In today’s blog post, I’ll cover the following topics:

  • Prison nursery programs rare
  • How does the prison nursery program work?
  • What happens when a baby is born in prison?
  • Is raising kids in prison a good thing?

Prison nursery programs rare

Generally, women who give birth while incarcerated are not allowed to keep their babies while they serve their sentences. They either give their children to family members, social workers, or put them up for adoption. However, there are some facilities that do have prison childcare programs, and that number is slowly growing.

Bedford Hills, New York, is home to the oldest prison nursery in the United States. Opened in 1901, it has connected hundreds of pregnant women starting their sentences with their babies in prison. Bedford Hills is one of only eight prison nurseries in the United States.

The Decatur Correctional Center in Illinois is a women’s prison with a crèche.according to Washington posta bold experiment that has sparked a lot of debate about punishment and parenting.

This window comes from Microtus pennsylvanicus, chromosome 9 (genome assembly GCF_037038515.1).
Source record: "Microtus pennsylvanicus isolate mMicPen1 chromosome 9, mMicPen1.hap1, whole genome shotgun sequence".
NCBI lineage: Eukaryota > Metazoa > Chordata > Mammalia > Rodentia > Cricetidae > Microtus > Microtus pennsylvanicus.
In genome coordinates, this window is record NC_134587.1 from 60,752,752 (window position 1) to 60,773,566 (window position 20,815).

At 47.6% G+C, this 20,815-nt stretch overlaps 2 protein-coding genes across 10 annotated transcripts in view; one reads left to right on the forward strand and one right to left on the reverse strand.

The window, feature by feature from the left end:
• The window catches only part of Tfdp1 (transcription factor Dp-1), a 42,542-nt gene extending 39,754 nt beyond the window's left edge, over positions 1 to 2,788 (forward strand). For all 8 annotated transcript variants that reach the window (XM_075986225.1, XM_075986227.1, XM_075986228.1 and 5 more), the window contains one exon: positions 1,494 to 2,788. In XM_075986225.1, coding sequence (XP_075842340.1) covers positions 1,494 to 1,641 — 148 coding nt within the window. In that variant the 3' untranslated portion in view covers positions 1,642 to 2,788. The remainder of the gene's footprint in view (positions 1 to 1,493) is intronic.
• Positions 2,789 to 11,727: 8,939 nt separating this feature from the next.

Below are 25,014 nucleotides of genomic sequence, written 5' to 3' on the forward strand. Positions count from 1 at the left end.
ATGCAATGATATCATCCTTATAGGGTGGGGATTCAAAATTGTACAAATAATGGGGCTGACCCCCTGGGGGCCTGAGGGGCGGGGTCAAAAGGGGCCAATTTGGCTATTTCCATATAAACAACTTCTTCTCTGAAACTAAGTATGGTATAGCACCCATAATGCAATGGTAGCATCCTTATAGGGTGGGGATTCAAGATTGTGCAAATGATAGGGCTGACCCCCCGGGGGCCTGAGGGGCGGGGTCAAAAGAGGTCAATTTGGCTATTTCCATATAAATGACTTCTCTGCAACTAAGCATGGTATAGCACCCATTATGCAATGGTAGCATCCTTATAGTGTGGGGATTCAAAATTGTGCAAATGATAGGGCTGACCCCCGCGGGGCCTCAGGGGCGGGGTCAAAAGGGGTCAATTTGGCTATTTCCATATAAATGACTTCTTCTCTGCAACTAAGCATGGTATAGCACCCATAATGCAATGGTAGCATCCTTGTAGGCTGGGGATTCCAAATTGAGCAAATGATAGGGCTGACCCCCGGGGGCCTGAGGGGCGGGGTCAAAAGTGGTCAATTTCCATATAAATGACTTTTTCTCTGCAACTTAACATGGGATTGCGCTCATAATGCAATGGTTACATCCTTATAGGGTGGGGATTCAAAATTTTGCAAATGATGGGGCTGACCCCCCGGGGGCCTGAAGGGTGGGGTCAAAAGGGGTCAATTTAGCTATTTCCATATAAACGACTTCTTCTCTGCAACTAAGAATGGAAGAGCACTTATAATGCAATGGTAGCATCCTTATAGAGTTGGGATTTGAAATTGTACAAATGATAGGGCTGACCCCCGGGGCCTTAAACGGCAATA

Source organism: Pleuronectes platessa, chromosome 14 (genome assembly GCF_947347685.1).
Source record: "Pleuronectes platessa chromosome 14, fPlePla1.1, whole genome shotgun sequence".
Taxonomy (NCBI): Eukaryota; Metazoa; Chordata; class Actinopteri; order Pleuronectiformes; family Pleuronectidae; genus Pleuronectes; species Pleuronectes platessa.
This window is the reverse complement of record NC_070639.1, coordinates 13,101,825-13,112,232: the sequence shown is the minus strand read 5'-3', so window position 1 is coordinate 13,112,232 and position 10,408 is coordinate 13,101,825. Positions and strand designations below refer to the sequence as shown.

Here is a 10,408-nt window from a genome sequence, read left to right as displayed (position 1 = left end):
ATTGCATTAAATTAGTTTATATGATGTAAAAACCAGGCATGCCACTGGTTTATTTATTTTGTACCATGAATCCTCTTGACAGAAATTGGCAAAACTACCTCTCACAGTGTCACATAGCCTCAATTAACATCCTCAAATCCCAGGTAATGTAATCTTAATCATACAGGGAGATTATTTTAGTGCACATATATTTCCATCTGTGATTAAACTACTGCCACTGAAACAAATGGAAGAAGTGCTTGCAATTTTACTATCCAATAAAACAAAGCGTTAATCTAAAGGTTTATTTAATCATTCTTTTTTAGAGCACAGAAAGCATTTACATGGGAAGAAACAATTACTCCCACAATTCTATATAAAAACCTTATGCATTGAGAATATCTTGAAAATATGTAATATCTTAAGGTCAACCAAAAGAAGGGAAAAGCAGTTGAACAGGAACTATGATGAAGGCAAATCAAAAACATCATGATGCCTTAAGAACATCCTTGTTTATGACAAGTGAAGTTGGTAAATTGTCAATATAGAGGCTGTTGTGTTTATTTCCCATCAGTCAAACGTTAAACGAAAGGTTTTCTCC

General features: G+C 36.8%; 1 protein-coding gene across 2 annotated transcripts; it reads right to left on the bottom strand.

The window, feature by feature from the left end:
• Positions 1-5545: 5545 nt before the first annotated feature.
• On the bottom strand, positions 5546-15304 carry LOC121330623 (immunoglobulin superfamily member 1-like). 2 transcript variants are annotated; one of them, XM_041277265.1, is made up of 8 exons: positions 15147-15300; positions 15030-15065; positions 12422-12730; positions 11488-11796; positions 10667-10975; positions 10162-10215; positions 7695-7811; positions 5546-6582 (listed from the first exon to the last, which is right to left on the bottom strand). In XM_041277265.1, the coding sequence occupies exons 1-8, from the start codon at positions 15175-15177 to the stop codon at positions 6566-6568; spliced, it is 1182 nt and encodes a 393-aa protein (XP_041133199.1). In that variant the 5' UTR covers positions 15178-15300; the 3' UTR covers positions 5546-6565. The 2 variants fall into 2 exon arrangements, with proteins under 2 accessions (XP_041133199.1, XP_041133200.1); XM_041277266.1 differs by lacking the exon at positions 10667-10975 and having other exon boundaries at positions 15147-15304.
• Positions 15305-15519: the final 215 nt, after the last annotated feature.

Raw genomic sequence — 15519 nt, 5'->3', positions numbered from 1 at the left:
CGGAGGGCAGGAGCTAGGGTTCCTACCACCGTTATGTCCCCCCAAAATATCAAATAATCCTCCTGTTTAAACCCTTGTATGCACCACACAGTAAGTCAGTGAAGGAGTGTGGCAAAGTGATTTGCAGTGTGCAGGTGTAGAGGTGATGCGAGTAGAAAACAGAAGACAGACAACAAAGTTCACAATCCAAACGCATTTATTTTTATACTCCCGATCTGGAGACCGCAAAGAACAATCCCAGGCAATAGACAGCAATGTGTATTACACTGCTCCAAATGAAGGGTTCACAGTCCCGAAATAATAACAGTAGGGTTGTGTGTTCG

What happens when a baby is born in prison?

When a female prisoner is in labor, prison staff usually take her to a local hospital. Sometimes they remain on prison grounds and give birth in medical units. Usually, only medical and security personnel are present to perform the delivery.

I should point out that a pregnant prisoner does not always know her due date, as it is believed that this information can be used to plan the escape.

Prisoners were handcuffed to their beds during labor and remained in handcuffs until they were returned to prison. Laws in four states prohibit handcuffing women during labor and delivery.

In some cases, babies are taken immediately, especially if the mother consents to the adoption. But it’s common practice for mothers to handcuff babies to their beds for hours. Usually, the mother can be with the baby for 24 to 48 hours.